Section 19.2 of the Revenue Act of 1939 (Ill. Rev. Stat. 1967, ch. 120, par. 500.2) exempts from taxation "[a]ll property used exclusively for religious purposes, or used exclusively for school and religious purposes * * *." Section 19.7 of the Act (Ill. Rev. Stat. 1967, ch. 120, par. 500.7) exempts from taxation:

"All property of institutions of public charity, all property of beneficient and charitable organizations, * * * when such property is actually and exclusively used for such charitable or beneficient purposes, and not leased or otherwise used with a view to profit; * * *."

We intentionally refrain from discussing cases cited by the parties involving the tax-exempt status of homes for the elderly as we feel that the law developed therein does not aid in the resolution of this case.

One case which we find to be applicable is Congregational Sunday School & Publishing Society v. Board of Review (1919), 290 Ill. 108, 125 N.E. 7. In that case the supreme court considered the exemption of a publishing house which claimed exemption under the provisions of the then constitutional and statutory exemptions for religious and charitable organizations. The court held that the religious and charitable exemptions were so closely associated that the court considered them together, which we also do in this case. The State has contended herein that, inasmuch as profits are made from the sale of the literature, this is a nonexempt operation of a charitable or religious organization. However, we note that in Congregational Sunday School the supreme court held that it was not the use to be made of the profits, but the nature of the business done that should be considered in deciding the question of liability of a charitable institution's property to taxation. The court also stated that an institution did not lose its charitable character and its consequent exemption by reason of the fact that those recipients of its benefits who were able to do so were required to pay.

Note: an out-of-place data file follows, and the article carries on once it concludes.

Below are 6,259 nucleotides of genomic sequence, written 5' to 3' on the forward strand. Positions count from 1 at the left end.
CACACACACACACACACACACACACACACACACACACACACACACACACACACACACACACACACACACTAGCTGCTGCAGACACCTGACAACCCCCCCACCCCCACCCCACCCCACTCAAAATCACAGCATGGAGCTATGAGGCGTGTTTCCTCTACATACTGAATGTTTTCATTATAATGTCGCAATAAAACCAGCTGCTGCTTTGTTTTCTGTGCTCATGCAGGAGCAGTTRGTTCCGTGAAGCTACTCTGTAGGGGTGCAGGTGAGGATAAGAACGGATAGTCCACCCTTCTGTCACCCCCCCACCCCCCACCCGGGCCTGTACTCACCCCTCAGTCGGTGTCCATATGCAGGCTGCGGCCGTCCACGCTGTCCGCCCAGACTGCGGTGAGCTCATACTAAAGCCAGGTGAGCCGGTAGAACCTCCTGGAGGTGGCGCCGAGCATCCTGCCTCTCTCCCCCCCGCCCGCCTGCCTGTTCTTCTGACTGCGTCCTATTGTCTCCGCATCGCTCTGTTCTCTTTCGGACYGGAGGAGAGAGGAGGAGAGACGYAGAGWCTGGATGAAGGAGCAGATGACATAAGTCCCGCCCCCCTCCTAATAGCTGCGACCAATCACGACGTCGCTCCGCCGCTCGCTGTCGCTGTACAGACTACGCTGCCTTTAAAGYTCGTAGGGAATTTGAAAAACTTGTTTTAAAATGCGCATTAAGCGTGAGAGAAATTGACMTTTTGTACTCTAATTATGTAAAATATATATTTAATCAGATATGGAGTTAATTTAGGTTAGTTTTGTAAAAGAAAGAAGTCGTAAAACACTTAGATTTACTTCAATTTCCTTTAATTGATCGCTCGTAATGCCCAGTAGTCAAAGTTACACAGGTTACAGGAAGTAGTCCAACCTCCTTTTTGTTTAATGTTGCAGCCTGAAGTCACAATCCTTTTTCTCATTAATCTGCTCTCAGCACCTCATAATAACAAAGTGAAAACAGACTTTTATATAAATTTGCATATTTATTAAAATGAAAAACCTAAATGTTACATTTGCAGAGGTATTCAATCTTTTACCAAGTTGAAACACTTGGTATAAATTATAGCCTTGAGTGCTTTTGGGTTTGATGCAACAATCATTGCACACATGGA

As the State points out, each individual case of claimed tax exemption must be determined upon the facts presented. In our view the facts presented here definitely show that Inter-Varsity is both a religious and a charitable organization within the meaning of sections 19.2 and 19.7 of the Revenue Act. We find its operation and objectives very similar to that considered by the supreme court in Congregational Sunday School. In both instances spreading the gospel was the major objective, and the publications involved were clearly aimed at accomplishing that objective. The fact that the books were sold does not detract from the tax exempt status of the operations. We are also of the opinion that the fact that Inter-Varsity's literature department has a considerable income which is partly used for salaries, staff support, Federal FICA and employee hospitalization does not detract from the religious and charitable nature of the organization. Obviously a nationwide organization has operating expenses and it is not to be expected that its employees will serve without recompense.